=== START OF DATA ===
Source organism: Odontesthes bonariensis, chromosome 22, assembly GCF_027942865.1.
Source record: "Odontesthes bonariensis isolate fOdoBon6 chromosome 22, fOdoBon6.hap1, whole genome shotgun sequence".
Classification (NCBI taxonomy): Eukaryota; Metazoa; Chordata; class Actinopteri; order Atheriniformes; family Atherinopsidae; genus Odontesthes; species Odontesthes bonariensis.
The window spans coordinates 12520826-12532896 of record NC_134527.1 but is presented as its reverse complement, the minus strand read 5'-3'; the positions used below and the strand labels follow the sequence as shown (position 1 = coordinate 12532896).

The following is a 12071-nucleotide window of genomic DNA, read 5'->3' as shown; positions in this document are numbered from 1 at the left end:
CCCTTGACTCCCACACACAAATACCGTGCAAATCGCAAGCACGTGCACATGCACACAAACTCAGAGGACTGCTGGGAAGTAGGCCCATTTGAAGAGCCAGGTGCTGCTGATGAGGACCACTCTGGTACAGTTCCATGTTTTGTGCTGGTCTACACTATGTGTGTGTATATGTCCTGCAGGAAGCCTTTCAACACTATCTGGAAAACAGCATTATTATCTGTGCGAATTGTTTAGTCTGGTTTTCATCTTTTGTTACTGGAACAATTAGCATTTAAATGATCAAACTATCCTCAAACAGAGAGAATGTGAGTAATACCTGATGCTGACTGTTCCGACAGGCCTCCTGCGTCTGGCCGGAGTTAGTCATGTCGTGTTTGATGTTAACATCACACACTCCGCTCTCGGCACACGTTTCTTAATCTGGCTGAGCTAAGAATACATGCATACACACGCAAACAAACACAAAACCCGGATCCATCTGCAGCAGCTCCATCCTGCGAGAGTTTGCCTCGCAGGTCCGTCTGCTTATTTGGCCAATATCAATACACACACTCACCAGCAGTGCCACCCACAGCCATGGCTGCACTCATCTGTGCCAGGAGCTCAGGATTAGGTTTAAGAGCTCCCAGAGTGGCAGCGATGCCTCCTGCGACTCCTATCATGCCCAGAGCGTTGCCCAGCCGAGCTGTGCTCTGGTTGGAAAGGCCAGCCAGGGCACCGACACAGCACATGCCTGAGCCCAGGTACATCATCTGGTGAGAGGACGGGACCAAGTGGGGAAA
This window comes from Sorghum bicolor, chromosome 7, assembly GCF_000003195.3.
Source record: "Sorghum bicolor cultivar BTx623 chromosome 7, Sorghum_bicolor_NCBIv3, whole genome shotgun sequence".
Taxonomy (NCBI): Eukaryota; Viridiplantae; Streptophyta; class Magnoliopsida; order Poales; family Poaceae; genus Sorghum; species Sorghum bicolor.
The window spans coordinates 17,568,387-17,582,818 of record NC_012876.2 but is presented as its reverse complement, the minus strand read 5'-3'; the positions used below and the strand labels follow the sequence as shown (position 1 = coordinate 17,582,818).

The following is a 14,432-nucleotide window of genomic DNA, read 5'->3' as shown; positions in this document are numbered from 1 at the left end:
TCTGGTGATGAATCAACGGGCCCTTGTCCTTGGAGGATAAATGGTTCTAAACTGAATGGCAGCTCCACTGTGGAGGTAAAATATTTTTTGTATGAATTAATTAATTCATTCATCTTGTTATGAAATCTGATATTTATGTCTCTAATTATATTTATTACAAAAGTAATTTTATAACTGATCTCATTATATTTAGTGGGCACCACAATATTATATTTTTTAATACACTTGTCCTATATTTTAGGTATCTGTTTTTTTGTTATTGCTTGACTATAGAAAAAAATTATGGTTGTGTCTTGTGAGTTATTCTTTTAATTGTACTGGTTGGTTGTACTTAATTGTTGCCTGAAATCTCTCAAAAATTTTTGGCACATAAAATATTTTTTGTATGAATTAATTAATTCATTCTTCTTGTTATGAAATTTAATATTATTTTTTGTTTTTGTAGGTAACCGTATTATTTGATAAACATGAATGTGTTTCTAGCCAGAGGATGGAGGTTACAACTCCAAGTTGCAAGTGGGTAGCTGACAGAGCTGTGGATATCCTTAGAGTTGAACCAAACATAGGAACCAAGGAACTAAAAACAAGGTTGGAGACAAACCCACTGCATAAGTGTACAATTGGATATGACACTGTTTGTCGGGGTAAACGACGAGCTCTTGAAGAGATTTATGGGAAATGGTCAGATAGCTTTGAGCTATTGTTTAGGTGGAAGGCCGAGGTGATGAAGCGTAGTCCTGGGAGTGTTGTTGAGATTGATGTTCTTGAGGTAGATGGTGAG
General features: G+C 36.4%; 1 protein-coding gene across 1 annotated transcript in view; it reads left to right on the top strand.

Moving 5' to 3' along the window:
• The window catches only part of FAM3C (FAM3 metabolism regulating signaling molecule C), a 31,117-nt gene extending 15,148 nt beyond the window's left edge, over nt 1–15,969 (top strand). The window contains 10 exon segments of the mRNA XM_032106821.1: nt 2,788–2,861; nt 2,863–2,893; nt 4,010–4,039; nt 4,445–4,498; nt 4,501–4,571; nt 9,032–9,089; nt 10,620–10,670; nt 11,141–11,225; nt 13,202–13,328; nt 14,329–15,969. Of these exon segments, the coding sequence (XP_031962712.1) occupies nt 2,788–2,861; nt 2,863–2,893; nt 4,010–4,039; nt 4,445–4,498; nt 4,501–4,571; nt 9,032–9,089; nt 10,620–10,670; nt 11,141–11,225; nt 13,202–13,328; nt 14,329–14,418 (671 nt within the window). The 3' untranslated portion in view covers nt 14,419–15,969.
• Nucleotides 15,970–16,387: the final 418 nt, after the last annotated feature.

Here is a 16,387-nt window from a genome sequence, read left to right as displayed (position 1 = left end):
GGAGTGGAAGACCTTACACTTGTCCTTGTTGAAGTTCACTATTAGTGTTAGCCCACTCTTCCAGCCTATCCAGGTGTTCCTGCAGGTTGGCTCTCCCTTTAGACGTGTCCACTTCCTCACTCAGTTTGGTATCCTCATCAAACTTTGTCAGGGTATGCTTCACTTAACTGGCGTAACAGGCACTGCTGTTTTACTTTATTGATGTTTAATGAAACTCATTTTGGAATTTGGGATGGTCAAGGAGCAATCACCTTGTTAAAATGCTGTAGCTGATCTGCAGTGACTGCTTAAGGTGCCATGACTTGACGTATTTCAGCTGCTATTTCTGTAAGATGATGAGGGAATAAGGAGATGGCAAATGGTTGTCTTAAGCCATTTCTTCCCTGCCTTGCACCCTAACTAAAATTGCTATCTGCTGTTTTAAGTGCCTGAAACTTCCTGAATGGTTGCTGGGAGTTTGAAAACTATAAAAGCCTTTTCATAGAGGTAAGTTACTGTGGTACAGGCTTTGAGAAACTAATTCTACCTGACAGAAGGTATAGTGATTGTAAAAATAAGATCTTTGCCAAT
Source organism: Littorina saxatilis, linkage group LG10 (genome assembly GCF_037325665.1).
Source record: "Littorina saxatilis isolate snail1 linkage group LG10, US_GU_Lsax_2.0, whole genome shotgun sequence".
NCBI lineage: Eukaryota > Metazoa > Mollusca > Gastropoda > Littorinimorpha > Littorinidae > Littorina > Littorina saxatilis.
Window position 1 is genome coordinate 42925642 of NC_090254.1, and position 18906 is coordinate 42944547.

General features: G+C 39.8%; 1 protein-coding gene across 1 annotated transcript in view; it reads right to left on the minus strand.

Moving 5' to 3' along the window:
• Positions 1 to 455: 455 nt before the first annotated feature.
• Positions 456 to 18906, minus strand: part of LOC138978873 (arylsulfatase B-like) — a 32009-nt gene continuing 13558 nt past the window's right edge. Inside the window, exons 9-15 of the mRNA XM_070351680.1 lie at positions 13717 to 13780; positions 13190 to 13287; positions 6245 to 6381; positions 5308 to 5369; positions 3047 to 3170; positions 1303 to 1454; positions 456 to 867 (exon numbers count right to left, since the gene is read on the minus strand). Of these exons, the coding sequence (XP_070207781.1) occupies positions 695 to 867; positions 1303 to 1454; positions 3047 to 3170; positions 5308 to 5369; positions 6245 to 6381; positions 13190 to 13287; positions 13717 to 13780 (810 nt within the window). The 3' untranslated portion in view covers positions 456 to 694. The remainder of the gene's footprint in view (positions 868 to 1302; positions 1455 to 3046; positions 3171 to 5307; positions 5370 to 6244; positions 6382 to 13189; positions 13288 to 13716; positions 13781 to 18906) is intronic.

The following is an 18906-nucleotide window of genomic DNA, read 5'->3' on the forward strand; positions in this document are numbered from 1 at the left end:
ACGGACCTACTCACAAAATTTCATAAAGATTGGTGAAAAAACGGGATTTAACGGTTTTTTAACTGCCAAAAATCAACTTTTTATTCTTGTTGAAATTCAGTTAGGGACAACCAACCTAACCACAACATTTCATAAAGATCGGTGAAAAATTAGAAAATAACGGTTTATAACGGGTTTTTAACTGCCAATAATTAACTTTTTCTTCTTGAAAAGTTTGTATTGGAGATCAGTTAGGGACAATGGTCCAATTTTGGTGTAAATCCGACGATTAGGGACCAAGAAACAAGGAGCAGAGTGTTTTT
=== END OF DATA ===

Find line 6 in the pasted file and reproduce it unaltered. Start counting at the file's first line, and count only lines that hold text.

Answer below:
CCCTTGACTCCCACACACAAATACCGTGCAAATCGCAAGCACGTGCACATGCACACAAACTCAGAGGACTGCTGGGAAGTAGGCCCATTTGAAGAGCCAGGTGCTGCTGATGAGGACCACTCTGGTACAGTTCCATGTTTTGTGCTGGTCTACACTATGTGTGTGTATATGTCCTGCAGGAAGCCTTTCAACACTATCTGGAAAACAGCATTATTATCTGTGCGAATTGTTTAGTCTGGTTTTCATCTTTTGTTACTGGAACAATTAGCATTTAAATGATCAAACTATCCTCAAACAGAGAGAATGTGAGTAATACCTGATGCTGACTGTTCCGACAGGCCTCCTGCGTCTGGCCGGAGTTAGTCATGTCGTGTTTGATGTTAACATCACACACTCCGCTCTCGGCACACGTTTCTTAATCTGGCTGAGCTAAGAATACATGCATACACACGCAAACAAACACAAAACCCGGATCCATCTGCAGCAGCTCCATCCTGCGAGAGTTTGCCTCGCAGGTCCGTCTGCTTATTTGGCCAATATCAATACACACACTCACCAGCAGTGCCACCCACAGCCATGGCTGCACTCATCTGTGCCAGGAGCTCAGGATTAGGTTTAAGAGCTCCCAGAGTGGCAGCGATGCCTCCTGCGACTCCTATCATGCCCAGAGCGTTGCCCAGCCGAGCTGTGCTCTGGTTGGAAAGGCCAGCCAGGGCACCGACACAGCACATGCCTGAGCCCAGGTACATCATCTGGTGAGAGGACGGGACCAAGTGGGGAAA